In a controversial step that has further demonstrated the Salafi (hardline) orientation of the TV, the channel's administration in August 2006 decided to dismiss all its female presenters, including those who were veiled. Egyptian independent daily Al-Misri al-Yawm at the time quoted an anonymous source at the channel as saying that the decision had come in response to the wish of Shaykh Abu-Ishaq al-Huwayni, a prominent Egyptian Salafi preacher, who agreed to present programmes on the TV provided that the female presenters were suspended because, according to him, the voice of a woman is "awrah" (private, and should not be exposed) and her appearance on screen is a great sin.
Atif Abd al-Rashid, the channel's director, was quoted by the same daily as saying that the decision had come mainly in response to the wishes of viewers and some channel preachers. "I am not against a woman appearing on screen. The evidence is that some commercials in which women appear are still carried in some programmes. My view is that the appearance of a preacher or a female doctor giving knowledge beneficial to people is better than a female presenter asking guests questions," Abd al-Rashid told the daily.
According to the World Islamic Media Organization's website, the Israeli press some months ago launched a sharp attack on Al-Nas TV, describing it as a "danger" to the state of Israel. The Israeli press claimed that the TV incites children to attack Jews and declare war on them. The Israeli press and websites said that Al-Nas TV follows the same line as the Lebanese Hezbollah-affiliated Al-Manar TV. An Israeli news website quoted some parts of a children's programme presented on Al-Nas, saying that the programme urges children to seek martyrdom and to hate Jews. The Israeli press further claimed that Al-Nas TV is funded by hard-line and "terrorist" groups, and it must therefore be shut down.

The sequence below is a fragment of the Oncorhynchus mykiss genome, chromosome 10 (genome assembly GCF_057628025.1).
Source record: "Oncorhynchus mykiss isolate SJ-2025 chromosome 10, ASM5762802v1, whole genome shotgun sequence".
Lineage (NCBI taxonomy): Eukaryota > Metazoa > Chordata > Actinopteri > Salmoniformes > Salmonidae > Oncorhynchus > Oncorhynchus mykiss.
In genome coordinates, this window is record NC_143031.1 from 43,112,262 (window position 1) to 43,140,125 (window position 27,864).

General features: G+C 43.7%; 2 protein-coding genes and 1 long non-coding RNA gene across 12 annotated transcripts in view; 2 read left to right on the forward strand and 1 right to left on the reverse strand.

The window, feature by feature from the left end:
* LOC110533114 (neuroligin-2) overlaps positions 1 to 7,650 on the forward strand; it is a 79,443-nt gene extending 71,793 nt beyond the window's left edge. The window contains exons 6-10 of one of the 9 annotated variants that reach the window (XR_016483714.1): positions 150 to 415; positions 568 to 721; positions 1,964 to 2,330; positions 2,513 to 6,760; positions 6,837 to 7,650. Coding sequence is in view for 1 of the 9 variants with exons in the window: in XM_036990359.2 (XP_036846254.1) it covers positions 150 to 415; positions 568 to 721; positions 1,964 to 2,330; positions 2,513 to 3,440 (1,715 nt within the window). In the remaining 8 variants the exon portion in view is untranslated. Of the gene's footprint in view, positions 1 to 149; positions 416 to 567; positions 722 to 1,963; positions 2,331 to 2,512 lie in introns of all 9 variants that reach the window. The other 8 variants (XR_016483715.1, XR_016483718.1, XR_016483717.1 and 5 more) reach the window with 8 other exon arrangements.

It is noteworthy that it was on Al-Nas TV that Egyptian preacher Safwat Hijazi issued a controversial fatwa in which he allegedly permitted the killing of Israeli Jews in Arab countries and Palestinian territories. Although the preacher later retracted his fatwa, stressing that it had been misunderstood, the Egyptian Ministry of Endowments issued a decision suspending his preaching licence. He also faced legal investigation over the fatwa.
The channel is broadcast on Nilesat 102 at 7 degrees west; frequency 11919 MHz; polarization horizontal; symbol rate 27500; FEC 3/4.
Its website is www.alnas.tv
Source: BBC Monitoring research 26 Jun 07